Mass is one of the most devastating films to premiere during the 2021 Sundance Film Festival but it has so much to say about grief.
There is so much to say here and I honestly do not know where to began. Cinematically speaking, there’s a lot in this film that reminds me of American Son (2019). Much of this is due to how the film is limited to just the one room. To be fair, the Kerry Washington-starring American Son opens things up from the initial play. This is an original film but writer-director Fran Kranz sets the entire film to a small-town church. And yet, it’s one of the most powerful feature debuts we’ll see during this year’s Sundance and maybe even the year. There are fun debuts like genre-bender First Date and then there are devastating and powerful debuts such as Mass.
The film features a very limited cast in the form of Richard (Reed Birney), Linda (Ann Dowd), Jay (Jason Isaacs), and Gail (Martha Plimpton). The two couples are meeting at a small-town church years after Richard and Linda’s son tore their lives apart. Are Jay and Gail ready to forgive their son for his actions? You’ll just have to wait and see.
The film runs close to two hours. Honesty, this is a film that is worth every minute of the run time. But a fair warning before you go in: Mass is a very exhausting and brutal two hours as the two couples face off against each other. For parents of school shooting victims, this will not be an easy watch. Could it help in providing closure? I honestly don’t know. Parents are on their own journey when it comes to grief.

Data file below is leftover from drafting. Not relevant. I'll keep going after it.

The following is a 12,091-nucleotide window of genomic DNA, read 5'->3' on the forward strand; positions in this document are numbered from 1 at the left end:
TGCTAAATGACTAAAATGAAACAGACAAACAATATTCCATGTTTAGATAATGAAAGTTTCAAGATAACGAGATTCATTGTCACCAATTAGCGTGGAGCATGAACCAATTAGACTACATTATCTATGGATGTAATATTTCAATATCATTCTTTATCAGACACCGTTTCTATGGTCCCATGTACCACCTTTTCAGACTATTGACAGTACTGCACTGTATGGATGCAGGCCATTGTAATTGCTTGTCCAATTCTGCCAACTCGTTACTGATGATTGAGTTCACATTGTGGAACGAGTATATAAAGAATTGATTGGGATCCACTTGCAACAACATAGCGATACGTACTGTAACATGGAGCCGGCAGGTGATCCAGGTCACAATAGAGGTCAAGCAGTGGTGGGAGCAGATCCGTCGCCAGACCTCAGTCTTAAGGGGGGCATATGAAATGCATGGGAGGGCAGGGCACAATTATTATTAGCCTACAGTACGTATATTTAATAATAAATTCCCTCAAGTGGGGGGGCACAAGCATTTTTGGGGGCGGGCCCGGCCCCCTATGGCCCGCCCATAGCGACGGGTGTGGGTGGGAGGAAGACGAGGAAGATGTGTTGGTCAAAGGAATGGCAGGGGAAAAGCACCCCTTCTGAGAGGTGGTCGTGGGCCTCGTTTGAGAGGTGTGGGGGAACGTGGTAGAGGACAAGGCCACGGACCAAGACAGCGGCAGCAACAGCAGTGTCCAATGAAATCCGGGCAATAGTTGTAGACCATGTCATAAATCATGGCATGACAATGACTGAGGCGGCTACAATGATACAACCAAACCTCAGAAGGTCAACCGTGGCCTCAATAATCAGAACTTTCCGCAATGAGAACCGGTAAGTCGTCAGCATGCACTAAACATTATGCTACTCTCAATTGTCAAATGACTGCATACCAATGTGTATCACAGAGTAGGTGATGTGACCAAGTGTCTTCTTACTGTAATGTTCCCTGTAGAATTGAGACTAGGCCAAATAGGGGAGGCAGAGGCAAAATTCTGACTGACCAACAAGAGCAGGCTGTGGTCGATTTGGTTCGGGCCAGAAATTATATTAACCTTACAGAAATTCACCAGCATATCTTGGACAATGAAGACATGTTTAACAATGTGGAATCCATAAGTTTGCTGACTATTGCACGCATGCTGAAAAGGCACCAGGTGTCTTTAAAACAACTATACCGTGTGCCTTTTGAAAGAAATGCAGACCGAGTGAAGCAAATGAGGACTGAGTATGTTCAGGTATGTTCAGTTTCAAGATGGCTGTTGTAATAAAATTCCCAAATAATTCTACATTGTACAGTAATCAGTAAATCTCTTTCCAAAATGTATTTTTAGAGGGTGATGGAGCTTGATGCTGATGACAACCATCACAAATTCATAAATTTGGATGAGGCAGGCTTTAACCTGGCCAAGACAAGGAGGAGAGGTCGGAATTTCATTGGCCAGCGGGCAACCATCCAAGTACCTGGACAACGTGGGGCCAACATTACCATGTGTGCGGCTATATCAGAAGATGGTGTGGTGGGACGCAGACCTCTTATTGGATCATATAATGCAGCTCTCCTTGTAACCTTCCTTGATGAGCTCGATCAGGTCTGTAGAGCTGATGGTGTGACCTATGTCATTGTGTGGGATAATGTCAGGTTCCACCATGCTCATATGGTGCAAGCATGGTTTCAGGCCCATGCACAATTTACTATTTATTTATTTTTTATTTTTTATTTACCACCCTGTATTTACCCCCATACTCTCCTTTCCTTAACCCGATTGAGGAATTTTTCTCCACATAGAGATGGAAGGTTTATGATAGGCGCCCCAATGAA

The root of Fran Kranz’s script dates back to the tragic Parkland shooting. Though on some level, you can name any school shooting here be it Columbine or Heath High School. The latter, which took place in 1997, is personal to me since my cousins attended the Paducah school. If they went in a different direction, they might have been injured or killed. Kranz, who became a new father when he started the process, uses his script to ask some very important questions. How do families grieve after losing kids in school shootings? What happens when they meet the parents of the shooter? Put yourselves in their shoes by asking yourself as to how you would respond if you were a parent? Nobody is going to have the same answer and everybody is on their own journey when grieving.
Politicians can offer thoughts and prayers all they want but thoughts and prayers are not enough. The only real solution is to come up with meaningful gun control legislation. I can go on and on but I don’t want to make this review too political. Granted, all art is political, of course.
DIRECTOR/SCREENWRITER: Fran Kranz
CAST: Reed Birney, Ann Dowd, Jason Isaacs, and Martha Plimpton